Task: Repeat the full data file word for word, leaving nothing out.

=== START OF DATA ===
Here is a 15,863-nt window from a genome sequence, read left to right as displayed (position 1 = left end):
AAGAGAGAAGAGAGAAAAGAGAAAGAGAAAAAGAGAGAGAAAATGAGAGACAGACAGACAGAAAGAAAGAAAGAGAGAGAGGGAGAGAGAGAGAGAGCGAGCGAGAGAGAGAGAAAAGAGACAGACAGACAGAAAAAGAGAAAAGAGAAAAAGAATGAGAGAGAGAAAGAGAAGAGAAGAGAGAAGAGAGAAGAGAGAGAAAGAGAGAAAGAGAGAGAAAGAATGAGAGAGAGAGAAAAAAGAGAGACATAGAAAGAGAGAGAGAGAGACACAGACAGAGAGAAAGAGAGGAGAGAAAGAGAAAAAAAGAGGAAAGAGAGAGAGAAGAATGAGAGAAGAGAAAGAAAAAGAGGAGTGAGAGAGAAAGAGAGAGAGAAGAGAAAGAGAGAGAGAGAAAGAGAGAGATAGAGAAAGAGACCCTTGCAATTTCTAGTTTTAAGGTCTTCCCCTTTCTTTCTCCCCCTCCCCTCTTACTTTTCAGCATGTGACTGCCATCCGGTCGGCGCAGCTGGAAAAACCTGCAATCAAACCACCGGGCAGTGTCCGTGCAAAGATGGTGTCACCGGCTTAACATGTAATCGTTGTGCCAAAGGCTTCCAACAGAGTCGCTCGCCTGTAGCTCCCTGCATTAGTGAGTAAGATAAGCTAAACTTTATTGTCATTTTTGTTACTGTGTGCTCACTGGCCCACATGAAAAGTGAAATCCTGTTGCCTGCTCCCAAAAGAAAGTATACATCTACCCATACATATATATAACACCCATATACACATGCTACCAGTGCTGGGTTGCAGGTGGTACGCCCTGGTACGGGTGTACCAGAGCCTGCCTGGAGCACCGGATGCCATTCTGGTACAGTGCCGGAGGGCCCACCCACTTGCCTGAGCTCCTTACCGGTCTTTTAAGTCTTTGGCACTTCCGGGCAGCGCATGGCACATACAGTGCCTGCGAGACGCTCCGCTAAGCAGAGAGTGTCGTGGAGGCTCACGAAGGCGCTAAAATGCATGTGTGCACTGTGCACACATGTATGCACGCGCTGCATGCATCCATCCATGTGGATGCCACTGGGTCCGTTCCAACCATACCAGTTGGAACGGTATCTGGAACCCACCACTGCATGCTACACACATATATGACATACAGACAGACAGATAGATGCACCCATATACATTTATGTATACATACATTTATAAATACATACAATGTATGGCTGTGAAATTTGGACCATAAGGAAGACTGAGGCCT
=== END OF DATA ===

Here is a 15,863-nt window from a genome sequence, read left to right as displayed (position 1 = left end):
AAGAGAGAAGAGAGAAAAGAGAAAGAGAAAAAGAGAGAGAAAATGAGAGACAGACAGACAGAAAGAAAGAAAGAGAGAGAGGGAGAGAGAGAGAGAGCGAGCGAGAGAGAGAGAAAAGAGACAGACAGACAGAAAAAGAGAAAAGAGAAAAAGAATGAGAGAGAGAAAGAGAAGAGAAGAGAGAAGAGAGAAGAGAGAGAAAGAGAGAAAGAGAGAGAAAGAATGAGAGAGAGAGAAAAAAGAGAGACATAGAAAGAGAGAGAGAGAGACACAGACAGAGAGAAAGAGAGGAGAGAAAGAGAAAAAAAGAGGAAAGAGAGAGAGAAGAATGAGAGAAGAGAAAGAAAAAGAGGAGTGAGAGAGAAAGAGAGAGAGAAGAGAAAGAGAGAGAGAGAAAGAGAGAGATAGAGAAAGAGACCCTTGCAATTTCTAGTTTTAAGGTCTTCCCCTTTCTTTCTCCCCCTCCCCTCTTACTTTTCAGCATGTGACTGCCATCCGGTCGGCGCAGCTGGAAAAACCTGCAATCAAACCACCGGGCAGTGTCCGTGCAAAGATGGTGTCACCGGCTTAACATGTAATCGTTGTGCCAAAGGCTTCCAACAGAGTCGCTCGCCTGTAGCTCCCTGCATTAGTGAGTAAGATAAGCTAAACTTTATTGTCATTTTTGTTACTGTGTGCTCACTGGCCCACATGAAAAGTGAAATCCTGTTGCCTGCTCCCAAAAGAAAGTATACATCTACCCATACATATATATAACACCCATATACACATGCTACCAGTGCTGGGTTGCAGGTGGTACGCCCTGGTACGGGTGTACCAGAGCCTGCCTGGAGCACCGGATGCCATTCTGGTACAGTGCCGGAGGGCCCACCCACTTGCCTGAGCTCCTTACCGGTCTTTTAAGTCTTTGGCACTTCCGGGCAGCGCATGGCACATACAGTGCCTGCGAGACGCTCCGCTAAGCAGAGAGTGTCGTGGAGGCTCACGAAGGCGCTAAAATGCATGTGTGCACTGTGCACACATGTATGCACGCGCTGCATGCATCCATCCATGTGGATGCCACTGGGTCCGTTCCAACCATACCAGTTGGAACGGTATCTGGAACCCACCACTGCATGCTACACACATATATGACATACAGACAGACAGATAGATGCACCCATATACATTTATGTATACATACATTTATAAATACATACAATGTATGGCTGTGAAATTTGGACCATAAGGAAGACTGAGGCCT